Both Eleanor Roosevelt -- who like her husband grew up in the Hudson River Valley -- and FDR maintained serene and simple private country retreats away from Springwood. When FDR was away, and after his death, Eleanor -- one of the most admired and influential women in American history -- lived and worked out of Val-Kill Cottage, the only home she ever owned. A simple, rustic, cabinlike home, Val-Kill is where Eleanor received world leaders and made her mark on civil rights legislation and international humanitarian issues (as a U.N. delegate, she chaired the committee that drafted the U.N. Human Rights Universal Declaration). The grounds were also the headquarters of Val-Kill Industries, which Eleanor and several other women established to teach trades to rural workers and produce Colonial Revival furniture and crafts.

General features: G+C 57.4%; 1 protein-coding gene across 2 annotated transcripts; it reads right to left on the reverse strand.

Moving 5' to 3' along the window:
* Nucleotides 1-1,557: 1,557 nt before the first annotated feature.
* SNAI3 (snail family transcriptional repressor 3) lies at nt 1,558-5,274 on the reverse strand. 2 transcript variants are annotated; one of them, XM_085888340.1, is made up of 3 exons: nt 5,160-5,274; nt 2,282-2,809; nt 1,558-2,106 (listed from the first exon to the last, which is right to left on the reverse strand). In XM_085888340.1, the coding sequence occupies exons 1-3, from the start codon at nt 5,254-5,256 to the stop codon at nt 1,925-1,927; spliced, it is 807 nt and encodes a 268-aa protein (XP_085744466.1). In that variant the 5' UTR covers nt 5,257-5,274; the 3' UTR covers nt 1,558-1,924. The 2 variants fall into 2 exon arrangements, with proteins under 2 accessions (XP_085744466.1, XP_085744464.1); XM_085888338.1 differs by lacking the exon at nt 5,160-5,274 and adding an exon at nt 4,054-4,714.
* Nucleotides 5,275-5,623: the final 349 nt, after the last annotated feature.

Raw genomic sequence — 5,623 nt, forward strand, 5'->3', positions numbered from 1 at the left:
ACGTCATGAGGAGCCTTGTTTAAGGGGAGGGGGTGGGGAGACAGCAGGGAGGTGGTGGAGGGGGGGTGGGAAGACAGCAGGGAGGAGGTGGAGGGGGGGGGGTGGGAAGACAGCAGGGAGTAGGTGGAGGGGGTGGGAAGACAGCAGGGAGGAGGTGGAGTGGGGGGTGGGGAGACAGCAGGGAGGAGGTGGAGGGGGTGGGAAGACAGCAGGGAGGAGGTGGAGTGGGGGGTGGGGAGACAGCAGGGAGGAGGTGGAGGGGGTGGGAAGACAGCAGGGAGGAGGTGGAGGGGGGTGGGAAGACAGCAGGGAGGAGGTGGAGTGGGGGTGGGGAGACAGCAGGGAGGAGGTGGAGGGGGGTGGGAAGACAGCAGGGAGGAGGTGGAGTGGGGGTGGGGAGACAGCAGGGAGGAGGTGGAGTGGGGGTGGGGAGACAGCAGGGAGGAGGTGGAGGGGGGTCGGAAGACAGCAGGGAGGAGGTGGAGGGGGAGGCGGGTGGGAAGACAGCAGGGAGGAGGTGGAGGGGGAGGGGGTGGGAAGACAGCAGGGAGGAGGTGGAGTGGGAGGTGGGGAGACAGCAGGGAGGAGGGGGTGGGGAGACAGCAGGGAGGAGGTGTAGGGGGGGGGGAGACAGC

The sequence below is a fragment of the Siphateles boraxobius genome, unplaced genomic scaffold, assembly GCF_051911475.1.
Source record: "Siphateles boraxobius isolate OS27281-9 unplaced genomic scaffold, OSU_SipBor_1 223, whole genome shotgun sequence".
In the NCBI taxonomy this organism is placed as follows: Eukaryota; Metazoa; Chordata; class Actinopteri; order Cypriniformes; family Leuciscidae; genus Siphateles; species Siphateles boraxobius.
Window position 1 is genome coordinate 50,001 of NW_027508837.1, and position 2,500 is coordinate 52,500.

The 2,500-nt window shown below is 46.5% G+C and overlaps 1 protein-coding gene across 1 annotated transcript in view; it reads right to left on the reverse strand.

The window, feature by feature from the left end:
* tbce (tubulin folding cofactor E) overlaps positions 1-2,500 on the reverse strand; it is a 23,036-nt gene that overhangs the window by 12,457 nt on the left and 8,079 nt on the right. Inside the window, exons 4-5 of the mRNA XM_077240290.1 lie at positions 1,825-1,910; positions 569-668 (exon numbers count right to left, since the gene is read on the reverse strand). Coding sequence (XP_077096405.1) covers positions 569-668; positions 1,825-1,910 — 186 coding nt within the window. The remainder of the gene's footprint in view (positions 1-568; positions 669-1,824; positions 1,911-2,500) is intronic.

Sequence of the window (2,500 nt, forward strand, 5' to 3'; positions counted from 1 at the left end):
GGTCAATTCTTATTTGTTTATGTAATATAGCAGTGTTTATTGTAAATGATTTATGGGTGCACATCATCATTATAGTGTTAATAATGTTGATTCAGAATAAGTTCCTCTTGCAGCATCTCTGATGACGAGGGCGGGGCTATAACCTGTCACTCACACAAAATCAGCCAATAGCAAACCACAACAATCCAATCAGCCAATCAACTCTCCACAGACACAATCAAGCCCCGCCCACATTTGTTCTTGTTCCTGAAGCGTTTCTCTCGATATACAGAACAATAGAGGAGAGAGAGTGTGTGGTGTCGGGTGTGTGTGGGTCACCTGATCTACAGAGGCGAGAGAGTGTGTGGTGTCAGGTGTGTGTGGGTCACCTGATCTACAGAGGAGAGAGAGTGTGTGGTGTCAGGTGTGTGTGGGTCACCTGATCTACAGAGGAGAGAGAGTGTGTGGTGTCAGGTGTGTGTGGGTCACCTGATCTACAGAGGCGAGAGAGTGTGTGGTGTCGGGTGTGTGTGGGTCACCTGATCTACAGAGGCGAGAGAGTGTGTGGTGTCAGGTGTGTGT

FDR's retreat on a hilltop, which he christened Top Cottage, was more rustic still. He built it on Dutchess Hill in the 1930s as an informal place to get away from it all and think about issues confronting his presidency. FDR was at his most relaxed here, even allowing himself to be photographed in his wheelchair. Restored but unfurnished, Top Cottage has recently been opened to visitors who come to see FDR's cherished views of the Catskill and Shawangunk mountains from the famous porch, where he entertained guests such as Winston Churchill and King George VI and Queen Elizabeth II of England (guests at his "scandalous" 1939 hot-dog dinner). A wooded trail leads from Springwood to Val-Kill and Top Cottage. Visits to both cottages are by guided tour only (tickets are available at the visitor center at the FDR Presidential Library and Museum).